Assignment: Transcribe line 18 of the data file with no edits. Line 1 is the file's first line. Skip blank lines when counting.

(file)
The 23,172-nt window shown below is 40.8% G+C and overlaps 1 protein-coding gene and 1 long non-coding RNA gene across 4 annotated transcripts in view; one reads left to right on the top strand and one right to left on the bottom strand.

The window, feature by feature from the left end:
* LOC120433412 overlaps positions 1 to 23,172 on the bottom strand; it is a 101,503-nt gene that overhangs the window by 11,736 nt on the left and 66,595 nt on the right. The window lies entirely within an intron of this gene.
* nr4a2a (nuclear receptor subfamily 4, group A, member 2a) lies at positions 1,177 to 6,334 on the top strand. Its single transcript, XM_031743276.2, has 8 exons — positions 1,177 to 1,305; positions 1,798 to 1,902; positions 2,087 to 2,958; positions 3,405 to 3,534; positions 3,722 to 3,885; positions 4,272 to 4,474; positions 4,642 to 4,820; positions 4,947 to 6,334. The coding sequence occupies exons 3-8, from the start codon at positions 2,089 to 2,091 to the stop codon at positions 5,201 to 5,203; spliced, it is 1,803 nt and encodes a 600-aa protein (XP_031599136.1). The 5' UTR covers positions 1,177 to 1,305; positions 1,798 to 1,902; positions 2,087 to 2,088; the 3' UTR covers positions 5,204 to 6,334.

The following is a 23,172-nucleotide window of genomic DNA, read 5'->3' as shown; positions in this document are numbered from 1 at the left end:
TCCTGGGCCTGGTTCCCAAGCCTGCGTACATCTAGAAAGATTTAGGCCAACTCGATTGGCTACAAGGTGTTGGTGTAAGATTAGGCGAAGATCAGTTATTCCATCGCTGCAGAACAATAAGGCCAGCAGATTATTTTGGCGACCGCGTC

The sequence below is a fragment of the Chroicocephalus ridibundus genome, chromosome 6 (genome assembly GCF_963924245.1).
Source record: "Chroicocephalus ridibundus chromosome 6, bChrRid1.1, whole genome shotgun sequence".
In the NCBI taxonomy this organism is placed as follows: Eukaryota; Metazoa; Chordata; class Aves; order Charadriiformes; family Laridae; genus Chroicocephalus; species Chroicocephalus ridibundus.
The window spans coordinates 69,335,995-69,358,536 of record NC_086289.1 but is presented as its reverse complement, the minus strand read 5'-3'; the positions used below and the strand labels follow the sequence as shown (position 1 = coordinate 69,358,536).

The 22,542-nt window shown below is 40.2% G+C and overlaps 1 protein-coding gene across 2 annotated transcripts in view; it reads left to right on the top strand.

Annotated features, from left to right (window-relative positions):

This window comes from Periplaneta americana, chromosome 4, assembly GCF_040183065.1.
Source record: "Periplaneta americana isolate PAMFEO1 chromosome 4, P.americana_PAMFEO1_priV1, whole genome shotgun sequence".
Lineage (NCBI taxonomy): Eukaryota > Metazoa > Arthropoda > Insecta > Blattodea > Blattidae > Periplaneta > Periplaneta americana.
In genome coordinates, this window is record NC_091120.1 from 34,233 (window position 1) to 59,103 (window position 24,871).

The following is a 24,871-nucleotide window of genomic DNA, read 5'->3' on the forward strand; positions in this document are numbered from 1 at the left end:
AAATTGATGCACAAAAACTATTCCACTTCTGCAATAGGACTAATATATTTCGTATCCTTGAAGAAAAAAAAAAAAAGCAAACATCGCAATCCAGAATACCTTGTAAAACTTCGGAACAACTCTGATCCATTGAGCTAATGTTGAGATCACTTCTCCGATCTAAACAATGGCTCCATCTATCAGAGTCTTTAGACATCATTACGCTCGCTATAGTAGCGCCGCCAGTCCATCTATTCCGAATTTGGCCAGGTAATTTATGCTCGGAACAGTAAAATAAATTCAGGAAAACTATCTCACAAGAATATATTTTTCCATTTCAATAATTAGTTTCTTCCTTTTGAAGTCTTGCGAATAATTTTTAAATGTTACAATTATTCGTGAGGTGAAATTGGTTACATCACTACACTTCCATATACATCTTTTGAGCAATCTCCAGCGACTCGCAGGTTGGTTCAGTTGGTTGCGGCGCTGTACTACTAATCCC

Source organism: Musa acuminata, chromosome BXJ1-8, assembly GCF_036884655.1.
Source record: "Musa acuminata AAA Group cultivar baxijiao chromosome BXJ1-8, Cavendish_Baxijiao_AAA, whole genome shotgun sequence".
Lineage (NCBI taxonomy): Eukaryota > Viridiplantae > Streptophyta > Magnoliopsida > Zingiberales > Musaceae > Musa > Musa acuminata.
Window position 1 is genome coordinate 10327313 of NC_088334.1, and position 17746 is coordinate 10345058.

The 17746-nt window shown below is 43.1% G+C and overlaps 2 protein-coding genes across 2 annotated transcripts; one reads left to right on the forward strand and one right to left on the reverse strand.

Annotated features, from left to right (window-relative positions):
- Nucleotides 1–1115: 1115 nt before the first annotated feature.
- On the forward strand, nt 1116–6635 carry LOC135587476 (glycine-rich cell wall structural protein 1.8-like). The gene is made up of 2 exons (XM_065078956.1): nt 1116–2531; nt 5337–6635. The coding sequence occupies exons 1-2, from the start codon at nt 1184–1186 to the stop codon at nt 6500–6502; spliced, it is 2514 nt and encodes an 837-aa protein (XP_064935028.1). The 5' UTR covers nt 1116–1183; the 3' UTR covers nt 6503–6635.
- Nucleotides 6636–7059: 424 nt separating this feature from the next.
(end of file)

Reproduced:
AAATTGATGCACAAAAACTATTCCACTTCTGCAATAGGACTAATATATTTCGTATCCTTGAAGAAAAAAAAAAAAAGCAAACATCGCAATCCAGAATACCTTGTAAAACTTCGGAACAACTCTGATCCATTGAGCTAATGTTGAGATCACTTCTCCGATCTAAACAATGGCTCCATCTATCAGAGTCTTTAGACATCATTACGCTCGCTATAGTAGCGCCGCCAGTCCATCTATTCCGAATTTGGCCAGGTAATTTATGCTCGGAACAGTAAAATAAATTCAGGAAAACTATCTCACAAGAATATATTTTTCCATTTCAATAATTAGTTTCTTCCTTTTGAAGTCTTGCGAATAATTTTTAAATGTTACAATTATTCGTGAGGTGAAATTGGTTACATCACTACACTTCCATATACATCTTTTGAGCAATCTCCAGCGACTCGCAGGTTGGTTCAGTTGGTTGCGGCGCTGTACTACTAATCCC